What works for cigarettes may not work for food: Plain packaging increases snacking
Already in place for cigarettes in Australia and in the pipeline for the UK, France and Ireland, packets that are devoid of the brand’s slogan, logo or colour have been found to reduce cravings and appreciation of cigarettes, leading to calls for it to be used for unhealthy ‘junk’ food suggested by public policy makers as one way to curb rising obesity rates.
But a study published in the journal Food Quality and Preference suggests such a policy applied to food may have an unintended ‘boomerang effect’ among some members of the population.
When given peanut M&Ms in a plain packet, the researchers found that men – but not women – tended to eat “significantly more.”
“What is effective for preventing smoking may not necessarily be as effective for reducing food consumption. Even worse, the present findings suggest that, although plain food packaging may adversely impact purchase intentions, it may actually increase actual food consumption once the product bought or offered (at least among males),” the authors write.
“We deem it critical that future research advances our understanding of whether plain food packaging represents a viable health prevention strategy for fighting overweight and obesity.”
The researchers also found that plain packaging resulted in more negative attitudes towards the brand and the product as well as decreasing purchase intent prior to consumption. Following consumption, however, these negative attitudes disappeared.
The study was conducted in three parts, the first of which was aimed at identifying the impact of plain packaging on consumers’ product evaluation and intention to eat the unhealthy product.
A total of 166 male and female participants received either a branded packet of peanut M&Ms or a white packet which bore the information “M&M’s – 45 g of milk chocolate covered peanuts.” Calorie information was erased for both. An online questionnaire revealed that those exposed to the plain packaging had lower intentions to consume, estimated a lower calorie content and also had less positive attitudes to the brand and product in general than those in the branded packet group.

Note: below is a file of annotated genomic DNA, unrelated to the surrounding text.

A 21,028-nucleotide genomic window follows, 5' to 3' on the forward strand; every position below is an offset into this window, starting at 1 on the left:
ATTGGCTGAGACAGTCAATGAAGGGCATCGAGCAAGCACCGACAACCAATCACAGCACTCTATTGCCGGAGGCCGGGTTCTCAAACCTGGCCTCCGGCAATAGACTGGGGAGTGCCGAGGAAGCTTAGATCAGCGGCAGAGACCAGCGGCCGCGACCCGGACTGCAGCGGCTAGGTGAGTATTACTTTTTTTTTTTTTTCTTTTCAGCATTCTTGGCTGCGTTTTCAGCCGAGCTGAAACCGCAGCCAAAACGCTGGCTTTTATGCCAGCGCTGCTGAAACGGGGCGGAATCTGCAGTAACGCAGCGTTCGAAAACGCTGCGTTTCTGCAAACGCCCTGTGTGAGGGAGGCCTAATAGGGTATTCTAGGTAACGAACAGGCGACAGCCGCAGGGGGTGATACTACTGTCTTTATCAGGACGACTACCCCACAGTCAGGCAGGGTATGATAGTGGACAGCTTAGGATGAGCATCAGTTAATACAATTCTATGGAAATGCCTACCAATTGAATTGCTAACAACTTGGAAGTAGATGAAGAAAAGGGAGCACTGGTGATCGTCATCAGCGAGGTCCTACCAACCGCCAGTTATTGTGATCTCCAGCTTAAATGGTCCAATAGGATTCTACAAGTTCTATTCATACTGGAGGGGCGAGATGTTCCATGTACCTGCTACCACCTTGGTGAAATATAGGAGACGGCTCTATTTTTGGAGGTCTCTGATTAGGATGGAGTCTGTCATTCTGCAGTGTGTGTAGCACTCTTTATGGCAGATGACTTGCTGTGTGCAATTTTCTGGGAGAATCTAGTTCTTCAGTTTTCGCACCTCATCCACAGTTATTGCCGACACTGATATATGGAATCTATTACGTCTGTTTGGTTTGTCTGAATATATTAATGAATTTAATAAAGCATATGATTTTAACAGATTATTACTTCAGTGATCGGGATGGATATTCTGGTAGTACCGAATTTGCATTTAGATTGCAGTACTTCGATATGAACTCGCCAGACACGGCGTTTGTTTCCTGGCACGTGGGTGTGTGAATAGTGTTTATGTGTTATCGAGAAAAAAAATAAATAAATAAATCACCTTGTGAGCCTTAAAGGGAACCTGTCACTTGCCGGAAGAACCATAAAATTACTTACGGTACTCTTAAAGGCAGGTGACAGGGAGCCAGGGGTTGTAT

In the second leg subjects tasted the product while watching an unrelated video, finding that men consumed “significantly more” M&Ms– 29.5 for men compared to 23.68 for women. However, a third experiment showed that women tended to eat more when shown a packaging bearing a low-fat claim but not for men.
“In sum, plain packaging increased snack intake among males whereas low fat label increased snack intake in females,” write the researchers.
The authors note that the study’s findings are limited by the fact that they only used one food type – chocolate confectionery – and call for more research to see if the findings still hold for other food types.
Plain old consumer confusion
Two years ago, it was revealed that confectionery giant Mars had been in correspondence with the UK’s Department of Health in 2012 on the subject of plain packaging, and warned it could have an adverse effect on public health.
“As well as depriving brand owners of their intellectual property rights without compensation, in the food and non-alcoholic beverages industries the introduction of such legislation would lead not only to consumer confusion (as to both origin and quality), but also to a significant increase of counterfeit products and hence negatively impact on consumers’ health and safety,” Mars wrote.
Source: Food Quality and Preference Journal
First published online ahead of print 17 December 2015, doi:10.1016/j.foodqual.2015.12.007
“Is plain food packaging plain wrong? Plain packaging increases unhealthy snack intake among males”
Authors: Carolina O.C. Werle, Laurie Balbo, Cindy Caldara, and Olivier Corneille